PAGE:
Cancer warning as most older children fail to eat five-a-day
More than nine in 10 older children are not eating the recommended five portions of fruit or vegetables every day, a charity has warned
Only 8% of 11- to 18-year-olds are achieving the target, according to the World Cancer Research Fund.
Overall, youngsters in this age group consume 2.8 portions each.
Figures collated from the National Diet and Nutrition Survey, which assesses the diet of the general population of the UK, showed that 8% of boys in this age group managed their five-a-day compared with 9% of girls.
The charity, which has launched a new recipe website, said the figures were "seriously worrying" as a diet low in fruit and vegetables could increase a person's risk of lung, mouth, pharynx and larynx cancer in later life.
Meanwhile, only 29% of adults aged 19 to 64 manage to eat five portions a day, compared with 36% of over-65s.
A recent study, published in the International Journal of Epidemiology, found that consuming 10 portions of fruit and vegetables every day could significantly reduce the risk of heart disease and cancer.
While eating the recommended five a day still helped reduce disease risk, the highest benefits were seen when people consumed 10 portions, researchers found.
World Cancer Research Fund says its new website, Real Recipes, provides meal tips which have been checked by qualified nutritionists and are backed by the charity's cancer prevention evidence.
Sarah Toule, head of health information at the charity, said: "These figures are seriously worrying, so we decided to do our bit to encourage people of all ages to fill up on healthy, homemade dishes featuring lots of fruit and veg.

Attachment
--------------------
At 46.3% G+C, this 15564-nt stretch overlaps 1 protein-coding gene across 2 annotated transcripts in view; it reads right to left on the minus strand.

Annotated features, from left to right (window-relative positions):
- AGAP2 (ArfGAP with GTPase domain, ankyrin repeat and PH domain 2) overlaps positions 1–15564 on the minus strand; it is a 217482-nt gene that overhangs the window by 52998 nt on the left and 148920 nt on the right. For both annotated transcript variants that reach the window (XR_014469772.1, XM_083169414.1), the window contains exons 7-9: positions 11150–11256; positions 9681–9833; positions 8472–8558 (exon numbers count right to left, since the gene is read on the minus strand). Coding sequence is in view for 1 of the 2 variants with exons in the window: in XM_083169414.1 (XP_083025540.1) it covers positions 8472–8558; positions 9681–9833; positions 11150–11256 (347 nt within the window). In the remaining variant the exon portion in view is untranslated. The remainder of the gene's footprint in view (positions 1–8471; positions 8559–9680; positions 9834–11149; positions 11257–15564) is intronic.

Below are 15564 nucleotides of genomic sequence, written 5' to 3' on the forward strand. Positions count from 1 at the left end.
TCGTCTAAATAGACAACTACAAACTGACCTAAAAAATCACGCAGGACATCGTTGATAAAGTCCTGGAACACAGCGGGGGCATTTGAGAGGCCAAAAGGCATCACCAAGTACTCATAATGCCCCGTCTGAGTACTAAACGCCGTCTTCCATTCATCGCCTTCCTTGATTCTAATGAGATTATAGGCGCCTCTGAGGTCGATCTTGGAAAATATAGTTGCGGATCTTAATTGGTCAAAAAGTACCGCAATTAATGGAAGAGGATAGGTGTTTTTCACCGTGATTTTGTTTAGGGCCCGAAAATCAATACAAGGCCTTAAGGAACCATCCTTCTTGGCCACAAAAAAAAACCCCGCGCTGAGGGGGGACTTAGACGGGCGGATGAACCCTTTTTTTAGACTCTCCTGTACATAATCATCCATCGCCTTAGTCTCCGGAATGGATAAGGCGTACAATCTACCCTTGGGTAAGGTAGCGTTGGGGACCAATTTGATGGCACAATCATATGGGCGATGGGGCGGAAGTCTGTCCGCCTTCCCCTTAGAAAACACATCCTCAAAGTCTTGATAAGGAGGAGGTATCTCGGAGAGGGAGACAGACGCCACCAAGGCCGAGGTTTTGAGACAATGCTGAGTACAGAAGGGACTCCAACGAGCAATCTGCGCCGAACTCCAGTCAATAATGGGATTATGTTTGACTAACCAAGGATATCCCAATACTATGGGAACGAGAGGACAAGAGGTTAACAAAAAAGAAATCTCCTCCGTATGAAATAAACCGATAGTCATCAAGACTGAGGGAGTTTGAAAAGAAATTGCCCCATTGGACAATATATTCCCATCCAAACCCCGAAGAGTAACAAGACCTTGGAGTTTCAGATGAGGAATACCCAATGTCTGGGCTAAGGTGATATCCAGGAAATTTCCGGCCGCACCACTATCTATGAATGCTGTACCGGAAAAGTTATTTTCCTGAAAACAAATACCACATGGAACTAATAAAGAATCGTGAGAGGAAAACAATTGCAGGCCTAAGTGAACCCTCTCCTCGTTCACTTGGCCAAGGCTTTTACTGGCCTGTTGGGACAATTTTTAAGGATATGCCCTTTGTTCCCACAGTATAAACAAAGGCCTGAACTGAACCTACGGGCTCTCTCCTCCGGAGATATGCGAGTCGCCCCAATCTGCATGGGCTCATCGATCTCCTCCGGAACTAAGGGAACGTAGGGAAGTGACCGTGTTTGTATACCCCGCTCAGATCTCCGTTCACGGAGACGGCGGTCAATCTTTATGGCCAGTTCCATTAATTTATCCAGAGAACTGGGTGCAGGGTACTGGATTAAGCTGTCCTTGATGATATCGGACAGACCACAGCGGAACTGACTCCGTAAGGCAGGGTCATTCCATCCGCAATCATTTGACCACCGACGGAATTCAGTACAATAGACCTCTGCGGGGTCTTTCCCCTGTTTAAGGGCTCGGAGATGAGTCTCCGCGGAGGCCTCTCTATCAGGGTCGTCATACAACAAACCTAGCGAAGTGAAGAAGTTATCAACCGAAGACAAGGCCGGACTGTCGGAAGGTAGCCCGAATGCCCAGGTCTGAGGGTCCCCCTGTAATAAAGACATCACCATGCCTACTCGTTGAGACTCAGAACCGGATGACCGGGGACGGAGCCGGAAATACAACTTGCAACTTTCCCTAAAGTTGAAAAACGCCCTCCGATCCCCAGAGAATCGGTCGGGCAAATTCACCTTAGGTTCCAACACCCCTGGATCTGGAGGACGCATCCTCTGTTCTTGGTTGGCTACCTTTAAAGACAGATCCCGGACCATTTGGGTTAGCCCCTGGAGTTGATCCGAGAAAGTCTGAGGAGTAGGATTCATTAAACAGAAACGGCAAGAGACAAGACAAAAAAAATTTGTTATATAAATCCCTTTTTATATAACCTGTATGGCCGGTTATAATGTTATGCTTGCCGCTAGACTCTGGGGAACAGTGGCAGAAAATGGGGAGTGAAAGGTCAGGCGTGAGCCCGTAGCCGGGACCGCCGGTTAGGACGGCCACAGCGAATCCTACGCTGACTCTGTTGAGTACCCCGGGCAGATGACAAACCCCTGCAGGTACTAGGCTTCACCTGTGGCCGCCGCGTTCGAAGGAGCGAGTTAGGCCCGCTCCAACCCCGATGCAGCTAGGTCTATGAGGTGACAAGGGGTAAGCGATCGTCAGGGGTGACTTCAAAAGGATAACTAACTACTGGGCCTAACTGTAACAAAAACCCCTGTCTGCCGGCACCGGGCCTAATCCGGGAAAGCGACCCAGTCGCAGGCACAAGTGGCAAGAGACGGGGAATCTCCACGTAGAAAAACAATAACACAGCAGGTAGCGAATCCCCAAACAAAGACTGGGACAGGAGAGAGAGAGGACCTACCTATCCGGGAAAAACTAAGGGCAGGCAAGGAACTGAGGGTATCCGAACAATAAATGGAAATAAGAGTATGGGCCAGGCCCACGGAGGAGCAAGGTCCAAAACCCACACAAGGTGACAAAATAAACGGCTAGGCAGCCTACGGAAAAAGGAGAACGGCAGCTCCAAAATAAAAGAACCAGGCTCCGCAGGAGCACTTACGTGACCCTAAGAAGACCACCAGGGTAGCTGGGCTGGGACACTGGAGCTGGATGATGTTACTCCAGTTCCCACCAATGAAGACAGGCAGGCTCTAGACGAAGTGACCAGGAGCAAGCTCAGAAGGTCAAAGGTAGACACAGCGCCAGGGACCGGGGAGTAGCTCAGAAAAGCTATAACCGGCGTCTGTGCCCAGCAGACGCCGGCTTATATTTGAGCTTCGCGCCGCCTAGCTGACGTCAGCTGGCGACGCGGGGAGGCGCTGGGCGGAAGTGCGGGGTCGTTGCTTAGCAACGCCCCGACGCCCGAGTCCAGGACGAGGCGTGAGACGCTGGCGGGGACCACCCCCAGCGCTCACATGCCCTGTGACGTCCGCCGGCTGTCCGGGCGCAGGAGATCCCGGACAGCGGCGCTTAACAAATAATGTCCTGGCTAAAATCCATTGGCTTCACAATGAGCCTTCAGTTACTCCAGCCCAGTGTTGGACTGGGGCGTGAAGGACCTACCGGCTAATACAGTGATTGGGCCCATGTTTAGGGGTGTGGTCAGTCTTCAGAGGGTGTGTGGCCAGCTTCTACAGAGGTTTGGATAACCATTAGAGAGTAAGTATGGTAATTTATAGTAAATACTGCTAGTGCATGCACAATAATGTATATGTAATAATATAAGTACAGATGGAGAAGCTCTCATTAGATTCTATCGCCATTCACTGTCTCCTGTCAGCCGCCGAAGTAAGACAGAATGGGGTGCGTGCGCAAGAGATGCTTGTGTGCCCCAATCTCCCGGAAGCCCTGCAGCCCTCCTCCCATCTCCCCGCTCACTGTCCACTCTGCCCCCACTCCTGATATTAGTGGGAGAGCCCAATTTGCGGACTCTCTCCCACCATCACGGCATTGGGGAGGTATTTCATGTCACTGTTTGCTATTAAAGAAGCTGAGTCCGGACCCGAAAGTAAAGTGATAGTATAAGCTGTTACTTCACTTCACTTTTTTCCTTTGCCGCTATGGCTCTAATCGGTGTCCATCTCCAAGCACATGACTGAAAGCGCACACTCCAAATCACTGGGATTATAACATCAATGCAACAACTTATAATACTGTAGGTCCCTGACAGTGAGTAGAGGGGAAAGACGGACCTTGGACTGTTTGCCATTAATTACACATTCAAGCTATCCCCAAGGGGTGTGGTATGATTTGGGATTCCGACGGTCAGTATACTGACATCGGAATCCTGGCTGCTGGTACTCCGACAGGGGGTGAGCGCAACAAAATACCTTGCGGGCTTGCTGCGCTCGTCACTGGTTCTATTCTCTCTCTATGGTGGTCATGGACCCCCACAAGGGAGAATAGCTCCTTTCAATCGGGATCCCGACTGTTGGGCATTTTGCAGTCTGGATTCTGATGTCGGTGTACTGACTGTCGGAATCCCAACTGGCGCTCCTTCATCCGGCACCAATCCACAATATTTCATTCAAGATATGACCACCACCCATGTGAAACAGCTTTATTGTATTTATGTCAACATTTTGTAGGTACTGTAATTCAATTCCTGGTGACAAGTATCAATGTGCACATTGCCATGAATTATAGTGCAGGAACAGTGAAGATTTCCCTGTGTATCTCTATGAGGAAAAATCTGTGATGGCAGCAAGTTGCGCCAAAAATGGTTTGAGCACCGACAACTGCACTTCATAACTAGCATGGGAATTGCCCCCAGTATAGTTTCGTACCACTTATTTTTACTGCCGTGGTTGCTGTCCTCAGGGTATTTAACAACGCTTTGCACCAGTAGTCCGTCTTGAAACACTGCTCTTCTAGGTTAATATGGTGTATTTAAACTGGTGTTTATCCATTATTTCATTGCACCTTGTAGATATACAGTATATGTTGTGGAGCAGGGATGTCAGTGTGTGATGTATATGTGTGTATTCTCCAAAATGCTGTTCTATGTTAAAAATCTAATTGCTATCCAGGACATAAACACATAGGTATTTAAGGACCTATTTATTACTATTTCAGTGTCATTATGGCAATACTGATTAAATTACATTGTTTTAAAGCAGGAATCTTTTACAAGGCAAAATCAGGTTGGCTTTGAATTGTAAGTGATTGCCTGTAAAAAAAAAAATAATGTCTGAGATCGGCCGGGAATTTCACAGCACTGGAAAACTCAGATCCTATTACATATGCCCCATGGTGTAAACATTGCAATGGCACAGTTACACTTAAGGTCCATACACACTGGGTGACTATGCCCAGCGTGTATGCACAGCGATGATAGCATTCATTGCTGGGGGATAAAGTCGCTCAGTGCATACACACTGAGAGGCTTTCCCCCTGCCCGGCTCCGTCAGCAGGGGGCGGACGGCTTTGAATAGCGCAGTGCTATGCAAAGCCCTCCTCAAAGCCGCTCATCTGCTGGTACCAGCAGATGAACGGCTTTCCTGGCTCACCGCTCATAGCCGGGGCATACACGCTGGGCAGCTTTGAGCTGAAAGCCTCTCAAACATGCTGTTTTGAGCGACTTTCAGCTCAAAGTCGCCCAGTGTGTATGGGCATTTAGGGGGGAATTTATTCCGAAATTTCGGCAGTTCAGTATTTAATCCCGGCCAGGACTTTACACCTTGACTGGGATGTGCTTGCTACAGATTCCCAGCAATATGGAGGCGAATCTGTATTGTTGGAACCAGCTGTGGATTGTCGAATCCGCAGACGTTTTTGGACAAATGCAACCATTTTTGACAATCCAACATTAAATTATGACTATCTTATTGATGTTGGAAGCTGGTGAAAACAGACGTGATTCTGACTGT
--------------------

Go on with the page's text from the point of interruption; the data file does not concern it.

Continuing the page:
"We know from our global research that eating a healthy diet and maintaining a healthy weight are two major steps you can take to reduce your risk of cancer.
"The younger these healthy habits are developed, the easier they are to maintain into adulthood.
"Real Recipes is a site where you can trust all the recipes to be healthy, as well as helping reduce your risk of cancer."
Dr Louis Levy, head of nutrition science at Public Health England, said: "Children need a variety of at least five portions of fruit and vegetables a day.
"It is vital for a healthy diet and to help children avoid becoming overweight, a problem which they are likely to carry into adulthood.
"Managing portion sizes and reducing their intake of salt, saturated fat and sugar will help children maintain a healthy weight and minimise the risk of heart disease, type 2 diabetes and some cancers later in life."
To find out more visit: www.wcrf-uk.org/realrecipes